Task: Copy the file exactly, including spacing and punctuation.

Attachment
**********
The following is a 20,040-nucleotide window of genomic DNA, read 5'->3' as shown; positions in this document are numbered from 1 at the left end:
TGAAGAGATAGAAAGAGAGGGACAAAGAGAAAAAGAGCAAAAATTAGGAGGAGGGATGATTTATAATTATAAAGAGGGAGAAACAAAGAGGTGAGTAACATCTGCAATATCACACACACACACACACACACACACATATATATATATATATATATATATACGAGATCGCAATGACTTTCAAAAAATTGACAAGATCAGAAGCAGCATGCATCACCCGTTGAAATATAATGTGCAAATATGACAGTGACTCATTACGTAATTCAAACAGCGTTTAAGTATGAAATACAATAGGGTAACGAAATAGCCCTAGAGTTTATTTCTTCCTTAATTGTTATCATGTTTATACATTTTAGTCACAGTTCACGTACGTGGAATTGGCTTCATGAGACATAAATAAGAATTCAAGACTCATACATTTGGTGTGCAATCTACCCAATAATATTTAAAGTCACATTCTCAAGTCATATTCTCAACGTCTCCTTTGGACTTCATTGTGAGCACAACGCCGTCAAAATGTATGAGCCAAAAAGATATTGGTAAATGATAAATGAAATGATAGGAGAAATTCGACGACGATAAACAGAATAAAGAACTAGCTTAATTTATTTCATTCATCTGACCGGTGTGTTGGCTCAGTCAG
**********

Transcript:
The following is a 20,040-nucleotide window of genomic DNA, read 5'->3' as shown; positions in this document are numbered from 1 at the left end:
TGAAGAGATAGAAAGAGAGGGACAAAGAGAAAAAGAGCAAAAATTAGGAGGAGGGATGATTTATAATTATAAAGAGGGAGAAACAAAGAGGTGAGTAACATCTGCAATATCACACACACACACACACACACACACATATATATATATATATATATATATACGAGATCGCAATGACTTTCAAAAAATTGACAAGATCAGAAGCAGCATGCATCACCCGTTGAAATATAATGTGCAAATATGACAGTGACTCATTACGTAATTCAAACAGCGTTTAAGTATGAAATACAATAGGGTAACGAAATAGCCCTAGAGTTTATTTCTTCCTTAATTGTTATCATGTTTATACATTTTAGTCACAGTTCACGTACGTGGAATTGGCTTCATGAGACATAAATAAGAATTCAAGACTCATACATTTGGTGTGCAATCTACCCAATAATATTTAAAGTCACATTCTCAAGTCATATTCTCAACGTCTCCTTTGGACTTCATTGTGAGCACAACGCCGTCAAAATGTATGAGCCAAAAAGATATTGGTAAATGATAAATGAAATGATAGGAGAAATTCGACGACGATAAACAGAATAAAGAACTAGCTTAATTTATTTCATTCATCTGACCGGTGTGTTGGCTCAGTCAG